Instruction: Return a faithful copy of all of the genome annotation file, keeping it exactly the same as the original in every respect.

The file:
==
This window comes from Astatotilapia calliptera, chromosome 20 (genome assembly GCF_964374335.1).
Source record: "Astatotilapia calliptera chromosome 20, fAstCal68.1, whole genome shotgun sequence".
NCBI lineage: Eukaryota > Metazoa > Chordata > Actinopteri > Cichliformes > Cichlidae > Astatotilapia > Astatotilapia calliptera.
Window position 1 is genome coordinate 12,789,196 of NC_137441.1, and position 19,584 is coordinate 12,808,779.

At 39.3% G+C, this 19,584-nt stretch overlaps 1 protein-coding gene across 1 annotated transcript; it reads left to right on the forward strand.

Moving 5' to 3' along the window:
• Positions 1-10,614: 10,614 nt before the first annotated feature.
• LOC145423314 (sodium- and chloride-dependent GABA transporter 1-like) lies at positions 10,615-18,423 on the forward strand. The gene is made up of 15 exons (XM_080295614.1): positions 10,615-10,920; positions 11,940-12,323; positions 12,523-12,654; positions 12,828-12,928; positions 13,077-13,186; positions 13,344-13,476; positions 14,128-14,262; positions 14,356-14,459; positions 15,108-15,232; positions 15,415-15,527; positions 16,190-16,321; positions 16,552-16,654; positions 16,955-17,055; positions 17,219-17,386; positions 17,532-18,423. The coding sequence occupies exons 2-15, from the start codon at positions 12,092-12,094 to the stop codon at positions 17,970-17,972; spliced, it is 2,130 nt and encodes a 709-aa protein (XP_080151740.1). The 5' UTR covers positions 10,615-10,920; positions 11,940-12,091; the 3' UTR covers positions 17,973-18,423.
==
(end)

This window comes from Astatotilapia calliptera, chromosome 20 (genome assembly GCF_964374335.1).
Source record: "Astatotilapia calliptera chromosome 20, fAstCal68.1, whole genome shotgun sequence".
NCBI lineage: Eukaryota > Metazoa > Chordata > Actinopteri > Cichliformes > Cichlidae > Astatotilapia > Astatotilapia calliptera.
Window position 1 is genome coordinate 12,789,196 of NC_137441.1, and position 19,584 is coordinate 12,808,779.

At 39.3% G+C, this 19,584-nt stretch overlaps 1 protein-coding gene across 1 annotated transcript; it reads left to right on the forward strand.

Moving 5' to 3' along the window:
• Positions 1-10,614: 10,614 nt before the first annotated feature.
• LOC145423314 (sodium- and chloride-dependent GABA transporter 1-like) lies at positions 10,615-18,423 on the forward strand. The gene is made up of 15 exons (XM_080295614.1): positions 10,615-10,920; positions 11,940-12,323; positions 12,523-12,654; positions 12,828-12,928; positions 13,077-13,186; positions 13,344-13,476; positions 14,128-14,262; positions 14,356-14,459; positions 15,108-15,232; positions 15,415-15,527; positions 16,190-16,321; positions 16,552-16,654; positions 16,955-17,055; positions 17,219-17,386; positions 17,532-18,423. The coding sequence occupies exons 2-15, from the start codon at positions 12,092-12,094 to the stop codon at positions 17,970-17,972; spliced, it is 2,130 nt and encodes a 709-aa protein (XP_080151740.1). The 5' UTR covers positions 10,615-10,920; positions 11,940-12,091; the 3' UTR covers positions 17,973-18,423.